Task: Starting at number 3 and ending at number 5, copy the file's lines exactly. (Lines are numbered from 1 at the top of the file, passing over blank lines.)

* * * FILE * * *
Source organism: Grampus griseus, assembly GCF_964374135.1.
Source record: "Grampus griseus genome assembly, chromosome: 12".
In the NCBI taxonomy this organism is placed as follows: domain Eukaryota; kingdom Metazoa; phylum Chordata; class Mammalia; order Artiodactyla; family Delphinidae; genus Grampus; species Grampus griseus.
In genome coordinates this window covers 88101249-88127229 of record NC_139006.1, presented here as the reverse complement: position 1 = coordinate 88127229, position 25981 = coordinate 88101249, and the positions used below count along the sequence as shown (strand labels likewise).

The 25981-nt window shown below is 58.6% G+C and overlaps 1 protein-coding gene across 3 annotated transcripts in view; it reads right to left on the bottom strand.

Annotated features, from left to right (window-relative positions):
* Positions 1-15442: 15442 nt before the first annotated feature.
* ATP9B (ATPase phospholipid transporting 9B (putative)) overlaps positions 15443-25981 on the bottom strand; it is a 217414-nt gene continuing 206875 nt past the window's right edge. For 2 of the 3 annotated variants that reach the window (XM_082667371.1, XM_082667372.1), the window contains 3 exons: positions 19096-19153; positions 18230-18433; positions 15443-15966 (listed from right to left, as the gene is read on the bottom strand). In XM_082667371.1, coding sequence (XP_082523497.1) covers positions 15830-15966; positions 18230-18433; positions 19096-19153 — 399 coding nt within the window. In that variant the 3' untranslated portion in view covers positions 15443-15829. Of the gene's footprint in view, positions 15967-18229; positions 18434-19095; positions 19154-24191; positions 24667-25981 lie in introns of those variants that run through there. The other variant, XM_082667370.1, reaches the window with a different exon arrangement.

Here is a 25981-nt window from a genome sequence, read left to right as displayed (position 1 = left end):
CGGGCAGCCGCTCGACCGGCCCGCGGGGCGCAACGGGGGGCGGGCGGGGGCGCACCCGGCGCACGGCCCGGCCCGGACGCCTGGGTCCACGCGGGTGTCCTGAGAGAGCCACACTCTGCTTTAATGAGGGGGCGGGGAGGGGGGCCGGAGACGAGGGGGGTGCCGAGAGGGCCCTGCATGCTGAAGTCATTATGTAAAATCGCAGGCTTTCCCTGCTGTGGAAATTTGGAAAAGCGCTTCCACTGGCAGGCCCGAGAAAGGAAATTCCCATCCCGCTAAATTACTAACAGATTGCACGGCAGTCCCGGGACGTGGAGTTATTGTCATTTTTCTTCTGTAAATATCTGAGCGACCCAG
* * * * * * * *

In the NCBI taxonomy this organism is placed as follows: domain Eukaryota; kingdom Metazoa; phylum Chordata; class Mammalia; order Artiodactyla; family Delphinidae; genus Grampus; species Grampus griseus.
In genome coordinates this window covers 88101249-88127229 of record NC_139006.1, presented here as the reverse complement: position 1 = coordinate 88127229, position 25981 = coordinate 88101249, and the positions used below count along the sequence as shown (strand labels likewise).

The 25981-nt window shown below is 58.6% G+C and overlaps 1 protein-coding gene across 3 annotated transcripts in view; it reads right to left on the bottom strand.